<p class="MsoNormal"><em>This story is part of a </em><a href="http://news.nationalgeographic.com/news/energy" target="_blank"><em>special series</em></a><em> that explores energy issues. For more, visit <a href="http://www.greatenergychallenge.com/" target="_blank">The Great Energy Challenge</a></em>.</p><p>The shots that rang out in Brega (<a href="http://maps.nationalgeographic.com/map-machine#s=r&amp;c=30.38685214844108, 19.616208896040927&amp;z=9">map</a>), where this Libyan rebel patrolled a key refinery last week, truly were heard around the world—a world that relies on autocratic or troubled regimes of the Middle East and North Africa for one third of its oil.<br><br>With a protracted violent civil conflict looking likely in Libya, consumers in the United States have been hit with the second largest one-week gasoline price hike since government tracking began in 1990. (The only shock that was worse came after Hurricane Katrina.) Global crude prices now stand at their highest level since the 2008 recession.<br><br>(Related: “<a href="http://news.nationalgeographic.com/news/energy/2011/02/110201-oil-prices-egypt-suez-canal-mubarek/">Oil Markets Churn Over Egypt’s Potential as a Gateway for Revolt</a>”)<br><br>Former California governor Arnold Schwarzenegger voiced the frustration of many at an energy conference near Washington, D.C., last week: “Why should a dried-up country with a crazy dictator play havoc with our energy security?”<br><br><a href="http://www.iea.org/files/oil_market_libyan_supply_2mar11.pdf">As much as 60 percent</a> of Libya’s 1.6 million barrels per day of oil production has been shut down due to the strife, but the unrest there hasn’t caused a supply crunch; Libya provides only about 2 percent of global petroleum supply. Rather, the market is focused on Libya as the seventh-largest producer among eight key nations that provide 32 percent of the world’s current oil supply and, in fact, hold nearly 60 percent of all known petroleum reserves. Few of these states have as outsized an authoritarian figure as Colonel Muammar Qaddafi at the helm, but the market perceives their governments as at risk—whether due to monarchic rule, corruption, or economic stagnation.<br><br>“Nobody can be quite certain what exactly their vulnerabilities are,” says Bhushan Bahree, senior director of global oil for the consulting group IHS Cambridge Energy Research Associates (IHS CERA). “After all, we did not anticipate many of these things as recently as two months ago. The anxiety in the oil markets is precisely this—the unknown.” <br><br>(Related from National Geographic: <a href="http://travel.nationalgeographic.com/travel/countries/libya-guide">Libya Guide</a>)</p>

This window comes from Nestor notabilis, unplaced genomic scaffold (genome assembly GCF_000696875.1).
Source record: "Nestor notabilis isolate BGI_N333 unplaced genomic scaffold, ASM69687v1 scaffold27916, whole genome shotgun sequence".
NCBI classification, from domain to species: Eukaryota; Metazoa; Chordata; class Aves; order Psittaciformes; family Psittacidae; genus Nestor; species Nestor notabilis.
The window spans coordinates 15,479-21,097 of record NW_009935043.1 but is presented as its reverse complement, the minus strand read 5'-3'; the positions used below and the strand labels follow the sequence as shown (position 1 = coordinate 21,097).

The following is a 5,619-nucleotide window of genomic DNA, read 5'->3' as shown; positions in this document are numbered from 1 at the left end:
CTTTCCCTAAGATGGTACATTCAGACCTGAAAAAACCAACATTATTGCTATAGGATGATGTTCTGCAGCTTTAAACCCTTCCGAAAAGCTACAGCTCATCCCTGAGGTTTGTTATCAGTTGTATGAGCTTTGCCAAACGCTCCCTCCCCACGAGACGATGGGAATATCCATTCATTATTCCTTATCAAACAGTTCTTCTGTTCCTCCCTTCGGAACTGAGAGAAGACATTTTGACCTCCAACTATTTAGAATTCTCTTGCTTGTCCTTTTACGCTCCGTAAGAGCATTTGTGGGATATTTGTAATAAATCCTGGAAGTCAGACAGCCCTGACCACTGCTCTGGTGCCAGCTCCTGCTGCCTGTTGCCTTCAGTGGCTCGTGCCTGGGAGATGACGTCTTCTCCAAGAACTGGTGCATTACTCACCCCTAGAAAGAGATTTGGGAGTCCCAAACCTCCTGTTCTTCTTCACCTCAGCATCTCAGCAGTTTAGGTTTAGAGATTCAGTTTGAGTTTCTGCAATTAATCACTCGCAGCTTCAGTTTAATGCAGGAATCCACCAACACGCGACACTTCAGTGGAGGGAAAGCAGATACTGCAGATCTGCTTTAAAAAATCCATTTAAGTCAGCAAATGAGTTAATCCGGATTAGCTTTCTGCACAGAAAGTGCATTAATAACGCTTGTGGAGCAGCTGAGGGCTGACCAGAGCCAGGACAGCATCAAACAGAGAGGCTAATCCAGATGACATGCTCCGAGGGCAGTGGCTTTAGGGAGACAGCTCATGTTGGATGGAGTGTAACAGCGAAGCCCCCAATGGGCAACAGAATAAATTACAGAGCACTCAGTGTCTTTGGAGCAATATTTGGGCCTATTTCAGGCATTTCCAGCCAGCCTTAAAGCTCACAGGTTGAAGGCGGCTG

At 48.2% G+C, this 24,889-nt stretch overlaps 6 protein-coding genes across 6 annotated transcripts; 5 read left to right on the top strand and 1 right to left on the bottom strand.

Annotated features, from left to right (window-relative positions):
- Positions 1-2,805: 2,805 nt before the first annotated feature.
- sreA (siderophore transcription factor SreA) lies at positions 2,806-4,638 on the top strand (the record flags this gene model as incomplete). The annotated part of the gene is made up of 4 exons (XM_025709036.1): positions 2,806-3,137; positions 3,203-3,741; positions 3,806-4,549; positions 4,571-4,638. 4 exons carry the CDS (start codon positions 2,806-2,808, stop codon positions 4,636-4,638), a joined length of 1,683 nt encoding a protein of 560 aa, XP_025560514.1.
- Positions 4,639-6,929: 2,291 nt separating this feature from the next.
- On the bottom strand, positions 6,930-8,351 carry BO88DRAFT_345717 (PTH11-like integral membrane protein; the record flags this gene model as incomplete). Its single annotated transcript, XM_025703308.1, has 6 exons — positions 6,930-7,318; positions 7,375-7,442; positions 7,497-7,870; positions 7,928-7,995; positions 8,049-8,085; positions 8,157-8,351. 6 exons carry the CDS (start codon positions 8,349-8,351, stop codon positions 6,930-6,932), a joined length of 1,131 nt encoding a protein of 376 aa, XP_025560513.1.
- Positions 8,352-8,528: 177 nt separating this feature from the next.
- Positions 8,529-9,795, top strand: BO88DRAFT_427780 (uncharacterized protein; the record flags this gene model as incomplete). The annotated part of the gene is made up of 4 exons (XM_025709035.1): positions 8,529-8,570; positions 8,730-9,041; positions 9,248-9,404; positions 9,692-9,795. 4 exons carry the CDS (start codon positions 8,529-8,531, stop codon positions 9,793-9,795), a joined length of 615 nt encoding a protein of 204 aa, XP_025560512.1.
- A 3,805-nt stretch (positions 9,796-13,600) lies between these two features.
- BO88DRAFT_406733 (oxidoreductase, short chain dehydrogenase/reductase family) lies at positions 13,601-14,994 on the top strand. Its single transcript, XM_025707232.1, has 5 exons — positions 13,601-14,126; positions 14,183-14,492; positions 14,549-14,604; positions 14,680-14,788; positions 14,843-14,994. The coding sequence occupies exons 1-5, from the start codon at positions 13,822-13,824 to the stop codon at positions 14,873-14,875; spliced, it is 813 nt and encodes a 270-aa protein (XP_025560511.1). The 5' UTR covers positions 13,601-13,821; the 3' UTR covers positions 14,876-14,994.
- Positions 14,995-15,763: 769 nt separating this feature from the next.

Libya: Heralding Risk?

This story is part of a special series that explores energy issues. For more, visit The Great Energy Challenge.

The shots that rang out in Brega (map), where this Libyan rebel patrolled a key refinery last week, truly were heard around the world—a world that relies on autocratic or troubled regimes of the Middle East and North Africa for one third of its oil.

With a protracted violent civil conflict looking likely in Libya, consumers in the United States have been hit with the second largest one-week gasoline price hike since government tracking began in 1990. (The only shock that was worse came after Hurricane Katrina.) Global crude prices now stand at their highest level since the 2008 recession.

(Related: “Oil Markets Churn Over Egypt’s Potential as a Gateway for Revolt”)

Former California governor Arnold Schwarzenegger voiced the frustration of many at an energy conference near Washington, D.C., last week: “Why should a dried-up country with a crazy dictator play havoc with our energy security?”

As much as 60 percent of Libya’s 1.6 million barrels per day of oil production has been shut down due to the strife, but the unrest there hasn’t caused a supply crunch; Libya provides only about 2 percent of global petroleum supply. Rather, the market is focused on Libya as the seventh-largest producer among eight key nations that provide 32 percent of the world’s current oil supply and, in fact, hold nearly 60 percent of all known petroleum reserves. Few of these states have as outsized an authoritarian figure as Colonel Muammar Qaddafi at the helm, but the market perceives their governments as at risk—whether due to monarchic rule, corruption, or economic stagnation.

“Nobody can be quite certain what exactly their vulnerabilities are,” says Bhushan Bahree, senior director of global oil for the consulting group IHS Cambridge Energy Research Associates (IHS CERA). “After all, we did not anticipate many of these things as recently as two months ago. The anxiety in the oil markets is precisely this—the unknown.”

(Related from National Geographic: Libya Guide)

Photograph by Gianluigi Guercia, AFP/Getty Images

Pictures—Oil States: Are They Stable? Why It Matters

Whether due to monarchic rule, corruption, or economic stagnation, market anxiety is high due to perceived peril in the eight nations of the Middle East and North Africa that supply one-third of the world's oil.

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